The Australian beef industry has made great headway in achieving ambitious sustainability goals as the cattle market again faces challenges after several years of robust returns.
A recent annual update from the Australian Beef Sustainability Network, which NSW Farmers participates in, reflects increased carbon sequestration and a reduced environmental footprint.
John McKillop, Independent Chair of the Red Meat Advisory Council, says the livestock industry is more engaged in sustainability than ever before.
While cattle prices return to an arguably more realistic level and reset, confidence in Australia’s cattle industry continues.
According to the latest Cattle Industry Projections update from Meat & Livestock Australia the Australian beef industry and cattle herd are well positioned to capitalise on changing global supply dynamics in 2023.
It describes it as a year of transition and maturity for Australia’s cattle herd, with any increases in numbers now beyond rebuild status, with all key production metrics forecast to improve this year.
Continued rainfall and favourable seasonal conditions seen last year will ensure that there will be solid supply of both young and slaughter weight cattle over the next two years, regardless of seasonal outcomes.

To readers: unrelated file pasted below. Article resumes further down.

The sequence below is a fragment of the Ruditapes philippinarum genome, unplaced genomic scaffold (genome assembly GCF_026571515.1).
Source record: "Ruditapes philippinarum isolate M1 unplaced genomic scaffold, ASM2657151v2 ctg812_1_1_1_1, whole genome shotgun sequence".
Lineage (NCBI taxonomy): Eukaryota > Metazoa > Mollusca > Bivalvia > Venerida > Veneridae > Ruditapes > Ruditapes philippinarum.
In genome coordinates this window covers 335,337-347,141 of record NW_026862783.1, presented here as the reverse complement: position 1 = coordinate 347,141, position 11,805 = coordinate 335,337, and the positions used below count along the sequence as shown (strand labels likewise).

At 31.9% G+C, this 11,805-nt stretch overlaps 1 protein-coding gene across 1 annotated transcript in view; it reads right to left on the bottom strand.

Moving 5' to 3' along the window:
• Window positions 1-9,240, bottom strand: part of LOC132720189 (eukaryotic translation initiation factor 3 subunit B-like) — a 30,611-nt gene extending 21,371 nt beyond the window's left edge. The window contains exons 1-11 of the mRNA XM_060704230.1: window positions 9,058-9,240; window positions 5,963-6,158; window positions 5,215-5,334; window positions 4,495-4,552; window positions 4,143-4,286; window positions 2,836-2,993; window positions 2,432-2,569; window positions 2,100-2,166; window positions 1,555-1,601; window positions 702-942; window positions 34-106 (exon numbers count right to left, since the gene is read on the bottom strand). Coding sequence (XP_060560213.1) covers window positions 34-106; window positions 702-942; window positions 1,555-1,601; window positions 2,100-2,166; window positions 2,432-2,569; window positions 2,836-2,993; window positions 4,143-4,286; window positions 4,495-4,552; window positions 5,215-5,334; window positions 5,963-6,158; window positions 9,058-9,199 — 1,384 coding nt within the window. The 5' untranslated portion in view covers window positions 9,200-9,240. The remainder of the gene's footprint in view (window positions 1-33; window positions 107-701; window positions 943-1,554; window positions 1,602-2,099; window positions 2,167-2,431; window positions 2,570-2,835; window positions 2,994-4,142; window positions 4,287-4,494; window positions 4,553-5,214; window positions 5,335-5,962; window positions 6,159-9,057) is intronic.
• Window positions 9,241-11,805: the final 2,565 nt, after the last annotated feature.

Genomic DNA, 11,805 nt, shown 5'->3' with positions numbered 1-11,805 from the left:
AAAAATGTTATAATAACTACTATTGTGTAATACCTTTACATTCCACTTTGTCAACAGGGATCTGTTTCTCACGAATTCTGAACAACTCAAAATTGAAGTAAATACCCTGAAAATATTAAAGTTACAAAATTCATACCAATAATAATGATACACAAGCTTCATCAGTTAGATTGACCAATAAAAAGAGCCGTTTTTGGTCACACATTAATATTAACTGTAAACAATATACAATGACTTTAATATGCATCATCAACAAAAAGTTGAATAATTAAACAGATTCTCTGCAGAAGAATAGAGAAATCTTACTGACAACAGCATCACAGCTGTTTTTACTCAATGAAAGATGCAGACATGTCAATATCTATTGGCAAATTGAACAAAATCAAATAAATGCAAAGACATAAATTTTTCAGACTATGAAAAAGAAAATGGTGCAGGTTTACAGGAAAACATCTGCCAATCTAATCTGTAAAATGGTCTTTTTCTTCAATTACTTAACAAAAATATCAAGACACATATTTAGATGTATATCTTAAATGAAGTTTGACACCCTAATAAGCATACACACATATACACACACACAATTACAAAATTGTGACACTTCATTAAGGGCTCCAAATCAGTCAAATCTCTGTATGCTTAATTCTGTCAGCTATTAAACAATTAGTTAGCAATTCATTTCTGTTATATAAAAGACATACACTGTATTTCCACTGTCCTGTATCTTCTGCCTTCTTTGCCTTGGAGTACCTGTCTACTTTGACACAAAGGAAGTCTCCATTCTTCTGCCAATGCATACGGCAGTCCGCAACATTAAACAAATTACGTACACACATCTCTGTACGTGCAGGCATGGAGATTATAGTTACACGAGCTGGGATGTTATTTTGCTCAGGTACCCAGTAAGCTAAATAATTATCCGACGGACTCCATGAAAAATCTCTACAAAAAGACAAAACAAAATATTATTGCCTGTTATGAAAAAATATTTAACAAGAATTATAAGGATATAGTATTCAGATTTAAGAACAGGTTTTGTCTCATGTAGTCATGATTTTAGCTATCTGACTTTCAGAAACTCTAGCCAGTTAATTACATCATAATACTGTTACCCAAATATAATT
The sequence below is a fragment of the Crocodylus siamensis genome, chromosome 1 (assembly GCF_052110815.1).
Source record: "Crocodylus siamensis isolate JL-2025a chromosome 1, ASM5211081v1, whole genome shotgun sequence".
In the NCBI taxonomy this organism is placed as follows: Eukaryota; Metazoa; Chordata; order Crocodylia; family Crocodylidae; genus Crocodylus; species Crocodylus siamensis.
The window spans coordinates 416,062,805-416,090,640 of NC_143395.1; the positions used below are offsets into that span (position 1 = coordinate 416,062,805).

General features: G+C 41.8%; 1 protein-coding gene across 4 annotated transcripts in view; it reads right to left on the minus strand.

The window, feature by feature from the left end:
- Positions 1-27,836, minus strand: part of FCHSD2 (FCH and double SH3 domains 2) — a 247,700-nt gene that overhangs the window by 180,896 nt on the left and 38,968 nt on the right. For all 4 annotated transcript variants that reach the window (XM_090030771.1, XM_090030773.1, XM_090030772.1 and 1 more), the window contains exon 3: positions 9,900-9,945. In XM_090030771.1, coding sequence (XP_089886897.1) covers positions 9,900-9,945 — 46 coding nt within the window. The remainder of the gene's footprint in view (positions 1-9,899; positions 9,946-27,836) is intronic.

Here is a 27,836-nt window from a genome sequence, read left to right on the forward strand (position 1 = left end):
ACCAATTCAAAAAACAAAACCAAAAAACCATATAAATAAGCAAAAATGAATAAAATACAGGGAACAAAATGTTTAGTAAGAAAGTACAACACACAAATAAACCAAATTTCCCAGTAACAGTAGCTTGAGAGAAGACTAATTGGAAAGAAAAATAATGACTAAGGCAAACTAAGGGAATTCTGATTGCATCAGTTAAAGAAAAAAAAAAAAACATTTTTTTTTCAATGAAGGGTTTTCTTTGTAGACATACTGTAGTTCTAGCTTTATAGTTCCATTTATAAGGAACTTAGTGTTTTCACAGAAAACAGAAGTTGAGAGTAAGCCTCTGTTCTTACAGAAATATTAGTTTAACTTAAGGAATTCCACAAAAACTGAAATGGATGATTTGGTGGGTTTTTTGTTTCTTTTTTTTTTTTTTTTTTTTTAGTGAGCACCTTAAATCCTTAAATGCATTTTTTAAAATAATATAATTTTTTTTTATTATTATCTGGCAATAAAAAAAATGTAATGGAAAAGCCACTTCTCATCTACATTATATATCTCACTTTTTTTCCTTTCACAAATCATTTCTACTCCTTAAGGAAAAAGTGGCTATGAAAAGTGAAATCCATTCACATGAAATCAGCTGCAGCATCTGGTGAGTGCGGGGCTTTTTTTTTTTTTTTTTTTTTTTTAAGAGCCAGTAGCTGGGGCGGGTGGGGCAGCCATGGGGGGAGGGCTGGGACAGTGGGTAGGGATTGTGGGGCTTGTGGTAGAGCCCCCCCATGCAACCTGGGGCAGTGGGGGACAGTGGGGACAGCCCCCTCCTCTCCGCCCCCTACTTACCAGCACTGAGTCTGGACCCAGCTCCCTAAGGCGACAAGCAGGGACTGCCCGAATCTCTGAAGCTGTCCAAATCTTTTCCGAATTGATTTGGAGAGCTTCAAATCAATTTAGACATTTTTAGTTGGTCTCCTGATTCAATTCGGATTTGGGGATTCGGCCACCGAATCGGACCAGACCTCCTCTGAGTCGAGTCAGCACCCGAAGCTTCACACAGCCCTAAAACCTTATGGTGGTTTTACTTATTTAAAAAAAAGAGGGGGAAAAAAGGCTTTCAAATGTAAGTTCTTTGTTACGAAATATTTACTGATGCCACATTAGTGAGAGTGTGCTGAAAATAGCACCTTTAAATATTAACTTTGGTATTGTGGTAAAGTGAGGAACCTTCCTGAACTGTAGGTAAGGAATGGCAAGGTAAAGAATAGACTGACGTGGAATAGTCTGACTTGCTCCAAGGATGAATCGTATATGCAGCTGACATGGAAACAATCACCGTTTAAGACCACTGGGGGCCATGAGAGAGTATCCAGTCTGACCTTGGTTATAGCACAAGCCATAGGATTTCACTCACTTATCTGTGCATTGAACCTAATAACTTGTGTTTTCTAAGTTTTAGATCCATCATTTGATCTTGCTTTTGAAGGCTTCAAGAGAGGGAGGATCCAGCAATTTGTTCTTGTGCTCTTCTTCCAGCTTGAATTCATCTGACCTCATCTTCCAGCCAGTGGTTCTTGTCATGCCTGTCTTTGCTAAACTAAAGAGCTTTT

Hazeldean keeps powering ahead
Ed Bradley, sales and marketing manager of Hazeldean Angus and Merino, says with changes in the cattle market cycle, commercial relevance is coming under the spotlight again.
“Focusing on money-making traits is becoming more important as profit margins are shrinking in the commercial cattle enterprise arena. Fertility and docility are key profit drivers in a beef business,” he says. “Cattle with gentle dispositions don’t lose weight through mustering, processing, and trucking.”
Ed adds that highly docile cattle can easily keep ‘doing’ through the transition and it’s a hidden profit driver.
“Having bad temperaments is a risk decision as the average age of farmers is getting older and farmers are staying on the land working longer, these types of issues need to be taken seriously,” he says.
The hearty Monaro-bred cattle have been delivering results for more than 70 years and the stud herd has grown to more than 2800 females – one of the biggest in Australia.
Ed says the long-term future for beef in Australia is very bright and they are hoping for the cattle market to rally, especially 2025 through 2026 as the USA herd rebuilds.
The three upcoming sales include Drillham Queensland on August 3, Tamworth on August 8 and the Spring sale on September 7 at the home base in Cooma, NSW, will see 440 bulls for sale.
Hazeldean offers free delivery of sale bulls and all bulls are independently structurally assessed and semen tested prior to sale.
The Mystic Angus stud at Goorambat may be relatively new on the scene but it’s attracting attention with an emphasis on involving young family members and buying top quality stock.
The top-priced 818kg bull from this year’s Sydney Easter Show Parade Angus sale is the chief sire at the cattle stud at Goorambat.